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Chilling Effect

July 22, 1986

In the last year the Reagan Administration has broadened the use of the espionage laws to prosecute people who are not spies. It successfully prosecuted Samuel L. Morison, a civilian intelligence analyst for the Navy, for giving classified photographs to the press, and it warned NBC and the Washington Post that they could be prosecuted for divulging intelligence information. To the government, these activities constitute spying no less than what the Walker family did.

At the same time, Congress has sought to do something about the epidemic of real spying cases that erupted in 1985. Late last month the Senate passed a bill intended to prevent spies from profiting by selling their stories. The bill would require that "any person convicted" under the espionage act "shall forfeit to the United States . . . any of the person's property used . . . in any manner or part . . . to commit or to facilitate the commission of such violation."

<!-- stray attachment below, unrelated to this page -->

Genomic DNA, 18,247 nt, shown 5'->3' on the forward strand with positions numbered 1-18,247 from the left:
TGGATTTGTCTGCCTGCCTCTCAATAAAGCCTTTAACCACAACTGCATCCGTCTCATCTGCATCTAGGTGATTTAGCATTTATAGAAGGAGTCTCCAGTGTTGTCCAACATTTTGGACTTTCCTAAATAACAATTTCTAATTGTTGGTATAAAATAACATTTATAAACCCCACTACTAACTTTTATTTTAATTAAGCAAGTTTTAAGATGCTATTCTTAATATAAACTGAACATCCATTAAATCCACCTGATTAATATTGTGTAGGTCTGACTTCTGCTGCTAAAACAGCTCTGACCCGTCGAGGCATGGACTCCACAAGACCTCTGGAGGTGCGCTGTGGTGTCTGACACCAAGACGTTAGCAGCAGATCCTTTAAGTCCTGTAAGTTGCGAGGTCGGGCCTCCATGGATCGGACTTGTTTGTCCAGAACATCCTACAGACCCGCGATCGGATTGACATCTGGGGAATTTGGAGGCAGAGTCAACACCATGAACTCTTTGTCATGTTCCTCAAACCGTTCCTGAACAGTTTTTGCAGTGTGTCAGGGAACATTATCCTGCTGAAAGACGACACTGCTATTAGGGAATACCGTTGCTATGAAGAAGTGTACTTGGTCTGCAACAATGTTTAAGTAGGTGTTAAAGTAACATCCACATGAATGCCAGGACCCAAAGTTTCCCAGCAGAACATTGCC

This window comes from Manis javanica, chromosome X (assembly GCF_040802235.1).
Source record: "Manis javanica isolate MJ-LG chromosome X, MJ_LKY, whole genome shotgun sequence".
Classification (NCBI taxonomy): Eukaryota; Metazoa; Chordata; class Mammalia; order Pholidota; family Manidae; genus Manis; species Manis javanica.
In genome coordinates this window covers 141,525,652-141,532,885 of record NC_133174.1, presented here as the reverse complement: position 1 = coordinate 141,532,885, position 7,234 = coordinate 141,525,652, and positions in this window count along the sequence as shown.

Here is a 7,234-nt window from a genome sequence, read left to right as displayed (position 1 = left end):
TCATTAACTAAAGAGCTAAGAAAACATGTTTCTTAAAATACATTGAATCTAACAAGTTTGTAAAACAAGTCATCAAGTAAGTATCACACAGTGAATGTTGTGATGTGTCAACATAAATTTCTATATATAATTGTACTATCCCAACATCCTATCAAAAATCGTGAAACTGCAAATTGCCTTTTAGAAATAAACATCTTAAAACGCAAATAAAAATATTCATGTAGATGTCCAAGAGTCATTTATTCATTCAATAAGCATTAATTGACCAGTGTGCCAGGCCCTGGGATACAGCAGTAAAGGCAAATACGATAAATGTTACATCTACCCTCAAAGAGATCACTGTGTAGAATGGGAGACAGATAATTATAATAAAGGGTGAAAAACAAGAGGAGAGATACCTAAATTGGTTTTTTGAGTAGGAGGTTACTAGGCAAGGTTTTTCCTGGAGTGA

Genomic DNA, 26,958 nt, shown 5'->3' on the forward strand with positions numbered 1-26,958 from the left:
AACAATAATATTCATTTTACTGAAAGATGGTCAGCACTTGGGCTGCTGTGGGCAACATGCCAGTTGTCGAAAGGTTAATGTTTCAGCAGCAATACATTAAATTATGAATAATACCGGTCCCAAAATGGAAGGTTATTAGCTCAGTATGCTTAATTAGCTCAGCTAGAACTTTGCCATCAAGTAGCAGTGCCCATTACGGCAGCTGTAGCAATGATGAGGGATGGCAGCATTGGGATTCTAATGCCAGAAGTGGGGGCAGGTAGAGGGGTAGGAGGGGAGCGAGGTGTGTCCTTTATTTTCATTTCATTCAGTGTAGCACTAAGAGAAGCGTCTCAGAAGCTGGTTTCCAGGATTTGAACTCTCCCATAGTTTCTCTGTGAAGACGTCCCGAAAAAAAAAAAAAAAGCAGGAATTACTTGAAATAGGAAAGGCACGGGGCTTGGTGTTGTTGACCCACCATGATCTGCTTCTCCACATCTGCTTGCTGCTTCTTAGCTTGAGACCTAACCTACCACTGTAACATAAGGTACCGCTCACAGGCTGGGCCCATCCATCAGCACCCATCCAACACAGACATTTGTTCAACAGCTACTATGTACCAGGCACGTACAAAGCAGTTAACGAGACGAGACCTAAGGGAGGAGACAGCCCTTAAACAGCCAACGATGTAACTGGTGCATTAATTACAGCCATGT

If this bill becomes law, a newspaper that is convicted of espionage for publishing information could have its assets seized--including its presses. Nothing like that has ever happened in the history of this country. It would be anathema to the First Amendment and to the goal of an informed public.

The term chilling effect is overused, but in this case it accurately describes what will happen if Congress adopts the Senate measure. The cost of being convicted of espionage would be to put the newspaper or television network out of business. So the press is likely to be overly cautious about what it prints, and news about intelligence activities is likely to disappear. The ability of the people to monitor what the government is doing will disappear with it.

Sen. Ted Stevens (R-Alaska) probably didn't realize the sweeping consequences of his measure, which has been called the "You Spy, You Die" bill. The Senate didn't realize it, either. They were thinking about spies, not about leakers who give information to the press or leakees who publish it.

But that is what the law would require. Notice that the applicable verb in the statute is shall forfeit. A judge would have no discretion.

The perniciousness of the Administration's approach to this subject becomes clearer all the time. The espionage laws should be restricted to spies and spying, which is what Congress intended. And the House-Senate conference committee that is to take up the Diplomatic Security and Anti-Terrorism Act should either drop the Senate's forfeiture provision or make clear that it applies to spies and not to the press.

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